Some years ago, Peter Robinson invited us both to be guests on his show Uncommon Knowledge, which had been tipped as a sort of successor to Firing Line. The subject was a retrospective of "The Sixties," and the question to each of us was: What did we most regret about the positions we had held then? I won't bore you with my answers. Buckley said that he now wished that the United States had never become involved in Vietnam to begin with, and added that he would still oppose the passage of the Civil Rights Act but not in the same terms or for the same reasons as he had then. (His updated view was that the legislation had caused more trouble than it was worth--"like the Civil War.")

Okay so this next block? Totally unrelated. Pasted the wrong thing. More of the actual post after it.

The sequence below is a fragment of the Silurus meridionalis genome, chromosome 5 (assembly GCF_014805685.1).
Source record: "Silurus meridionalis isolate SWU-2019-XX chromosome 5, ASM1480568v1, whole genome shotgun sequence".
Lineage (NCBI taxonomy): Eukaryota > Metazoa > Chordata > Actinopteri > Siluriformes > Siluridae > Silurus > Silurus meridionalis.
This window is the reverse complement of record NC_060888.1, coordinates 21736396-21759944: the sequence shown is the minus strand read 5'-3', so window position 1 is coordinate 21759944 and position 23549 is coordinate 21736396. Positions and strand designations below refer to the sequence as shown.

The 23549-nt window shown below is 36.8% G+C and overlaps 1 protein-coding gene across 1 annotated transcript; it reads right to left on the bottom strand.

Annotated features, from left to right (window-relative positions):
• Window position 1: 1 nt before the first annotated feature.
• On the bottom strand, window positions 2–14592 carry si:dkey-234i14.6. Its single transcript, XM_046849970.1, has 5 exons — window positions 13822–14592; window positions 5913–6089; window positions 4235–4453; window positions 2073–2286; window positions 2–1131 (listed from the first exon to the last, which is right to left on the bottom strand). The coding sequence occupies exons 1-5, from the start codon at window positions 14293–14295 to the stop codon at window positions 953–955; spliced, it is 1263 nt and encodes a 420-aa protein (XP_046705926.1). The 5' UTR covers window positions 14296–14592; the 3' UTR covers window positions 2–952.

At the time I was a little stunned by both admissions, but I can also see how they make sincere self-critical sense. Vietnam was too much of that "big government" that he had reluctantly accepted, and state-enforced civil rights took too little account of the libertarian principles that were dear to him. In a sort of coda to the sixties, it was National Review that published the first major symposium calling for the decriminalization of at least the "softer" narcotics.
Saturday, March 1, 2008
Hitchens on Buckley
Christopher Hitchens, my favorite writer on matters political, wrote a great obituary piece on the late William F. Buckley, "A Man of Incessant Labor," where he illustrated his observance and experiences of the man. The article is included in the current issue of the Weekly Standard, which has a section dedicated to the life of Mr. Buckley. Here's a taste: